I must admit that there was a time when I wept for the ignorant. The poor duelists struggling with tasks as rudimentary as keeping track of their own life points or remembering what cards they held in their own hand used to bring a tear to my eye. I used to have so much mercy, but those times have long since passed. There is no time for sadness or regret, only rage. Specifically, the rage I feel every time someone loses a duel to themselves. You’d think that at the very least, a proper duelist would at least respect him- or herself enough to lose to the opponent rather than his or her own foolishness. Alas, it has become clear across the past eight rounds that this is not the case. Either that or there are simply fewer proper duelists out there than the players are willing to admit to. While I am personally a fan of this theory, it is irrelevant in the end. As a teacher, it is my duty to train up the duelists of tomorrow, and train I shall.
I have since modified my lecture plan from the last time we spoke. Developments over the course of the tournament have made it clear that what I need to talk about right now is the ever-prevalent Dark Armed Dragon deck. More specifically, I’ll be talking about how not to inadvertently raise a white surrender flag during the duel. You see, the particular requirements and methodologies behind the Dark Armed Dragon deck make it such that the clever duelist will be able to shut it down in a single move while the slackers among you will blindly play into its every desire until it’s far too late to do anything about it.
As an example of smart playing against Dark Armed Dragon, allow me to submit Dale Bellido’s match against Theeresak Poonsombat in Round 6. If you absolutely must allow your opponent to have exactly three Dark monsters in his graveyard, you should do so only under the condition that you can either prevent the summon of Dark Armed Dragon or make your opponent pay for his insolence should he be foolish enough to try. Dale went with the former option, activating a D.D. Crow as soon as he possibly could to drop T back down to two Dark monsters and thusly lock him out of the game. As for the events that transpired afterwards, I have no official comment, but let it be known that it brings a certain joy to my heart when a player manages to play multiple Limited cards multiple times in the same turn.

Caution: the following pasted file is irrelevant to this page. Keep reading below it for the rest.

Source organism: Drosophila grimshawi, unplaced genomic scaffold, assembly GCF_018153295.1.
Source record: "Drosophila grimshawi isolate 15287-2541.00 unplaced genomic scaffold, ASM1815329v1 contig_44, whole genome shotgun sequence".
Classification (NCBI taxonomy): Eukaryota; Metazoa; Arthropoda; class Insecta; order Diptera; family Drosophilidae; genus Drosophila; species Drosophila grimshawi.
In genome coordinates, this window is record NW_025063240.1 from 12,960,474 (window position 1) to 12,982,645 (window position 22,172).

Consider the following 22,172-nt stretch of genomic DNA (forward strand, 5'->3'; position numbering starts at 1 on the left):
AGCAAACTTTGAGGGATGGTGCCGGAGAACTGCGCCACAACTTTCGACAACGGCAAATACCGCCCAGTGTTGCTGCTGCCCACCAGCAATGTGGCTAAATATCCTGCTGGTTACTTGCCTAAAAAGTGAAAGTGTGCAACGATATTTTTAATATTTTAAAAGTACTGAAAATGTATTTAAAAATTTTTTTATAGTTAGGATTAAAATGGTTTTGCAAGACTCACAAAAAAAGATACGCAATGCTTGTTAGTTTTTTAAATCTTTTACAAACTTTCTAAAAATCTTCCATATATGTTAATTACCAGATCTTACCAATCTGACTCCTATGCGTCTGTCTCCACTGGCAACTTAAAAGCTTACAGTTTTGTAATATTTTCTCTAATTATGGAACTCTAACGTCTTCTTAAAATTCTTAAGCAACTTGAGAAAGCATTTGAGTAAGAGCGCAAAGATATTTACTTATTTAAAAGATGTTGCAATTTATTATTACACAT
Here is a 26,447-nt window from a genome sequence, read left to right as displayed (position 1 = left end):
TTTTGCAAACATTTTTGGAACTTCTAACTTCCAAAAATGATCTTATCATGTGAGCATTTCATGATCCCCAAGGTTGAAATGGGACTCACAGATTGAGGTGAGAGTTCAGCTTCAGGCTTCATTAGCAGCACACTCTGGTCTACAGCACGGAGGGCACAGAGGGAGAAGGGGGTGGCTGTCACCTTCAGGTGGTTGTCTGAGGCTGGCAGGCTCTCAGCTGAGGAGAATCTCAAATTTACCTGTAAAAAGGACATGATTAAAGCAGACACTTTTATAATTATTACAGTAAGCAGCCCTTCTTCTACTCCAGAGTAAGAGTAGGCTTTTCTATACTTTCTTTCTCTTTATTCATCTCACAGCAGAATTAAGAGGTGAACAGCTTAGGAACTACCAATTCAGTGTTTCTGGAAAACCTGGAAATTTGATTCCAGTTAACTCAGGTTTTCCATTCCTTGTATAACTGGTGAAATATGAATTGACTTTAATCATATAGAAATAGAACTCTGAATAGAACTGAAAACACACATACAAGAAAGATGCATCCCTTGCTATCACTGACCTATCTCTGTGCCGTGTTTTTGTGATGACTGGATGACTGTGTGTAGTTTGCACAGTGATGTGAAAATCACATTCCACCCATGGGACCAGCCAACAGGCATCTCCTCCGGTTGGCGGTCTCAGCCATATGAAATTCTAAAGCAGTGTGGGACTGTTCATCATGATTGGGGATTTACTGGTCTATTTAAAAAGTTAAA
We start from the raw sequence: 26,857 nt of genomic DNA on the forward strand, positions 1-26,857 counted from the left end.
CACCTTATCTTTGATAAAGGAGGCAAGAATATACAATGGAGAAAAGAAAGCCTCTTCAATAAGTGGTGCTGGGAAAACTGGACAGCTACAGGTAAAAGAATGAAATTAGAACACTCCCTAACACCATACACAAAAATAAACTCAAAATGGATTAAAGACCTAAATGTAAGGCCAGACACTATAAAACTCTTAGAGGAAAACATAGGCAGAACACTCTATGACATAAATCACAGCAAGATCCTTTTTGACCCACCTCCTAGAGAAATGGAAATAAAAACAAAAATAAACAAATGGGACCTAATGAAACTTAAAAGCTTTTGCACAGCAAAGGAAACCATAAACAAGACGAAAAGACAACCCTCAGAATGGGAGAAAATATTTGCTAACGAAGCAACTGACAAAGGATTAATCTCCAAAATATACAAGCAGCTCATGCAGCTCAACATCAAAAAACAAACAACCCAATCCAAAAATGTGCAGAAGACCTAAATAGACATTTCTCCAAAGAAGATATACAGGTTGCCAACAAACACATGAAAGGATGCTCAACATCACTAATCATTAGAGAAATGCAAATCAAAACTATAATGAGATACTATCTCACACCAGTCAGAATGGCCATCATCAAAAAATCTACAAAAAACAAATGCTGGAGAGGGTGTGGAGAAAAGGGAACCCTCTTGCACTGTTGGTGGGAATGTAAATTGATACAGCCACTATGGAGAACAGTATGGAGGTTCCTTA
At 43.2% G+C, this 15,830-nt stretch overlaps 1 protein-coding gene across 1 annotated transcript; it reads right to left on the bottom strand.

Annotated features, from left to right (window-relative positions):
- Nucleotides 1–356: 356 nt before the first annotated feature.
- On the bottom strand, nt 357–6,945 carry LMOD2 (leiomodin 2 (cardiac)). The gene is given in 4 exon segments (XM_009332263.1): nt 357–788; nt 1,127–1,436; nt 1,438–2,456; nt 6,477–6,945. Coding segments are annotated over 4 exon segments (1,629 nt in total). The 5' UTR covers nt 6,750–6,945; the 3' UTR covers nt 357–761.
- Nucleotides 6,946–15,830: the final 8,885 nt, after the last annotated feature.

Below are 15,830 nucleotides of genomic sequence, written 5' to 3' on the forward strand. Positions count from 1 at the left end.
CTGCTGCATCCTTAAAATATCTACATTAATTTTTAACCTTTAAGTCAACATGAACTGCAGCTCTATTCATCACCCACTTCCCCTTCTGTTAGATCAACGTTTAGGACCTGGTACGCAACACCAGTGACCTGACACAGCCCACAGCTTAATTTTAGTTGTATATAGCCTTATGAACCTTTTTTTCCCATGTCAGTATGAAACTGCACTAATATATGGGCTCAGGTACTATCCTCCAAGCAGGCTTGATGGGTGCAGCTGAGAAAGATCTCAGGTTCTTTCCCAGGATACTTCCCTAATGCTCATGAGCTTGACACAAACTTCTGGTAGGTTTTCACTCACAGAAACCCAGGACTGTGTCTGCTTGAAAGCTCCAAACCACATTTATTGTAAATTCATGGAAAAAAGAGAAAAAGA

Unfortunately, Dale’s play with the D.D. Crow spans the entirety of the set of good plays I’ve personally witnessed against Dark Armed Dragon decks. More often than not, I’ve witnessed players commit the cardinal sin of playing against Dark Armed Dragon: giving the opponent his or her third Dark monster and then setting the board up so that Dark Armed Dragon will cause maximum damage when it drops. For example, I watched a player attack his opponent’s Armageddon Knight with Zaborg the Thunder Monarch, giving his opponent exactly three Dark monsters in the graveyard. He then proceeded to set Mirror Force and activate Swords of Revealing Light, a baffling play that would only make sense if the goal of a duel was to lose 8000 life points as quickly as possible. If that was indeed the object of the game, this dismal slacker would be a star! His opponent dropped Dark Armed Dragon, destroyed all three cards on the field, and then activated Dimension Fusion to take the game. This is perhaps the prime example of how not to win a Shonen Jump Championship. By the end of the day today, anyone who would even consider making such a grievous error in the future might as well fashion a custom dunce cap out of duct tape and 37 copies of Sonic Duck to wear to his or her next, inevitable detention.
We can, however, do even more to prevent ourselves from losing to our own devices! Oh yes, there’s more. One of the biggest blows that we can strike against a Dark Armed Dragon player is to activate a chainable spell or trap card, such as Raigeki Break, in response to the Dark Armed Dragon’s effect! Why, then, do some players continue to choose spell and trap cards that won’t do anything about the problem! Unless you’re planning on winning the duel immediately afterwards, “spinning” a Dark Armed Dragon to the top of the deck with Phoenix Wing Wind Blast or activating Shrink on it are more or less useless! If you spin it, the opponent will draw it again, and you will likely have to deal with it again. If you Shrink it, it’s still going to blow away the rest of your field and you’re still going to lose to Dimension Fusion or Return from the Different Dimension! Save yourself the embarrassment, and play cards like Enemy Controller or Raigeki Break to steal the Dragon away for the turn and thus save yourself and the rest of your field or just destroy the monstrosity outright. It’ll save you and, by extension, me all the time it takes to be angry at you while you write, “I will not make myself lose to Dark Armed Dragon” 2800 times . . . once for every needless point of damage you took!